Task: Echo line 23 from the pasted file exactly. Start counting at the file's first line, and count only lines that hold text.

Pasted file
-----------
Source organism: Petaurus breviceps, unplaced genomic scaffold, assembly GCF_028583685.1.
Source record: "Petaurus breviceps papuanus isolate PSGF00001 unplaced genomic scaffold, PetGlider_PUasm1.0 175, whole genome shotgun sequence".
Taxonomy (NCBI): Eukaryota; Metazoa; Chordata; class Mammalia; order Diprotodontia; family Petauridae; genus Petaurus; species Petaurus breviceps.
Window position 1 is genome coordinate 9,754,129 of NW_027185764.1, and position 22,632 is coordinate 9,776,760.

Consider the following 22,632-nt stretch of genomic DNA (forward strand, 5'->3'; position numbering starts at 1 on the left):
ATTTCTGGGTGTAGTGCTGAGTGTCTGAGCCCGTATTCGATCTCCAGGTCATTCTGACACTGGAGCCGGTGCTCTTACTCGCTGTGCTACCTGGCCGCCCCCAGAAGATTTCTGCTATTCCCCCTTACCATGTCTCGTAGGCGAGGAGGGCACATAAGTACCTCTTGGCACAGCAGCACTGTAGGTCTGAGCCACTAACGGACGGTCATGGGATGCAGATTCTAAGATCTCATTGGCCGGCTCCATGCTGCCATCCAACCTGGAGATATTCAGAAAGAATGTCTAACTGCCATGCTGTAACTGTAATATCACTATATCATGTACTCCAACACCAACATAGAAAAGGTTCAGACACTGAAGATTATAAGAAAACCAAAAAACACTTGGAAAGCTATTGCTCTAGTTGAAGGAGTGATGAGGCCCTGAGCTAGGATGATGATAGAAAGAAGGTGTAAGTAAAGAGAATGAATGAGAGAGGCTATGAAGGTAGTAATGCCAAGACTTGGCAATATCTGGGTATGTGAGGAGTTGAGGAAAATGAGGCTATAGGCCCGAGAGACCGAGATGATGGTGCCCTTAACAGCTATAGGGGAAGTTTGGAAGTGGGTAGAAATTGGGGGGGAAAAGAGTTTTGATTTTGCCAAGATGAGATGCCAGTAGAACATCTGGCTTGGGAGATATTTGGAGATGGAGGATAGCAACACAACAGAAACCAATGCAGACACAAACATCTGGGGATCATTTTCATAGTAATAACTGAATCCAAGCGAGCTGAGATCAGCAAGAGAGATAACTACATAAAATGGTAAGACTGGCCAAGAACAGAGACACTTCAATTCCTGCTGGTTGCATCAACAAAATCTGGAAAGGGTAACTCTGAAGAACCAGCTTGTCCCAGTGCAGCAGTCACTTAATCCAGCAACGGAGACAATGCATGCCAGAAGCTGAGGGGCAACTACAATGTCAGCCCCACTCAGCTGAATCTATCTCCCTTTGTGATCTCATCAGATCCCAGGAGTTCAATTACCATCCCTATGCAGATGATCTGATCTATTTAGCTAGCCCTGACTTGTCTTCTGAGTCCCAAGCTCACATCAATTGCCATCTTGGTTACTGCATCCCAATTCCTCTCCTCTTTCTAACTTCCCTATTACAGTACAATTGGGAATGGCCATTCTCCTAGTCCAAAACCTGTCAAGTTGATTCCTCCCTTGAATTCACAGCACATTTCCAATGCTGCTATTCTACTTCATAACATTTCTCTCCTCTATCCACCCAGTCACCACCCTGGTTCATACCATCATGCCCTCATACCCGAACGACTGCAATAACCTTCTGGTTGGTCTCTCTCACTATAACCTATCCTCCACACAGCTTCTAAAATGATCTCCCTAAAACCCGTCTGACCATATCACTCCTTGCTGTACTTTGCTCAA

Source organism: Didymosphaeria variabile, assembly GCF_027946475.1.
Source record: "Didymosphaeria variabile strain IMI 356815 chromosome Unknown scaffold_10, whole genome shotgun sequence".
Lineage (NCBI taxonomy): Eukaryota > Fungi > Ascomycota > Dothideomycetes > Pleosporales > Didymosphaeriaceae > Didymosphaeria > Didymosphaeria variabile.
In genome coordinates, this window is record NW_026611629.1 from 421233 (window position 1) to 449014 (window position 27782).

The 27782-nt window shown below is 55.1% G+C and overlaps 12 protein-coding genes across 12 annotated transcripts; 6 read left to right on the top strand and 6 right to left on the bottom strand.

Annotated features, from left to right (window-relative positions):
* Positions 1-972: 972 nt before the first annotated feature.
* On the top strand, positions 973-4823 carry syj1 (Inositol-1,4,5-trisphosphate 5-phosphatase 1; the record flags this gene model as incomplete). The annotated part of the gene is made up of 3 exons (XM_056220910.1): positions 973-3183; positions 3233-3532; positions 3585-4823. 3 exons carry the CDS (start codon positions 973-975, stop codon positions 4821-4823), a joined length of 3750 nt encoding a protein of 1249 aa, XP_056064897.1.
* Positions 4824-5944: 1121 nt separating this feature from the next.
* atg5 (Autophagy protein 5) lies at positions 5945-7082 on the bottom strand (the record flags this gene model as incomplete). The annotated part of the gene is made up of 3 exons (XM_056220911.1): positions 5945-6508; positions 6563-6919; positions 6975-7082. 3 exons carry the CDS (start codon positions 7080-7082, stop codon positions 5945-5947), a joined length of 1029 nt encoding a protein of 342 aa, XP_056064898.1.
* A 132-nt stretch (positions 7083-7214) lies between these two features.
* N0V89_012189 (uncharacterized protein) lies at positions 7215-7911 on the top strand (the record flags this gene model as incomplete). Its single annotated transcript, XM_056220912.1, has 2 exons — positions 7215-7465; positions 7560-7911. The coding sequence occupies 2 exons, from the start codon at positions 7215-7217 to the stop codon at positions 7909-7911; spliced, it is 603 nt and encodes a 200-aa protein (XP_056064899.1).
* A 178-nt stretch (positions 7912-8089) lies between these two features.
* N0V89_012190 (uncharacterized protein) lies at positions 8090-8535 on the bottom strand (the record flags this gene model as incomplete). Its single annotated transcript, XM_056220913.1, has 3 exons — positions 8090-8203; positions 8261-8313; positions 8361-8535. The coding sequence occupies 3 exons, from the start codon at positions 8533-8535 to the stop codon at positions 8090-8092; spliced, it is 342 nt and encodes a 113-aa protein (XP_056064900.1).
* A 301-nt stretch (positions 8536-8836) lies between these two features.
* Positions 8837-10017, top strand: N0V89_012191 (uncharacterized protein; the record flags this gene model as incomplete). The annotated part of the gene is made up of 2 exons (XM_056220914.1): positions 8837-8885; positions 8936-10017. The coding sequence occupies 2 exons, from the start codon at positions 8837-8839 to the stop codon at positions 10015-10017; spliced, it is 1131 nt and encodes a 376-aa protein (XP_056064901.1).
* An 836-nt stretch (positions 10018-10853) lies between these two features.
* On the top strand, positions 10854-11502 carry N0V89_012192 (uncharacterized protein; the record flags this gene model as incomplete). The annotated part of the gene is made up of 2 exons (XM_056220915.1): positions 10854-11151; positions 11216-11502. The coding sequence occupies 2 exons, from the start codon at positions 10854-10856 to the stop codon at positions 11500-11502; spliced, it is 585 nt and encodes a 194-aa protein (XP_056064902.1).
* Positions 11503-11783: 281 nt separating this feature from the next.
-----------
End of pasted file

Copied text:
* An 836-nt stretch (positions 10018-10853) lies between these two features.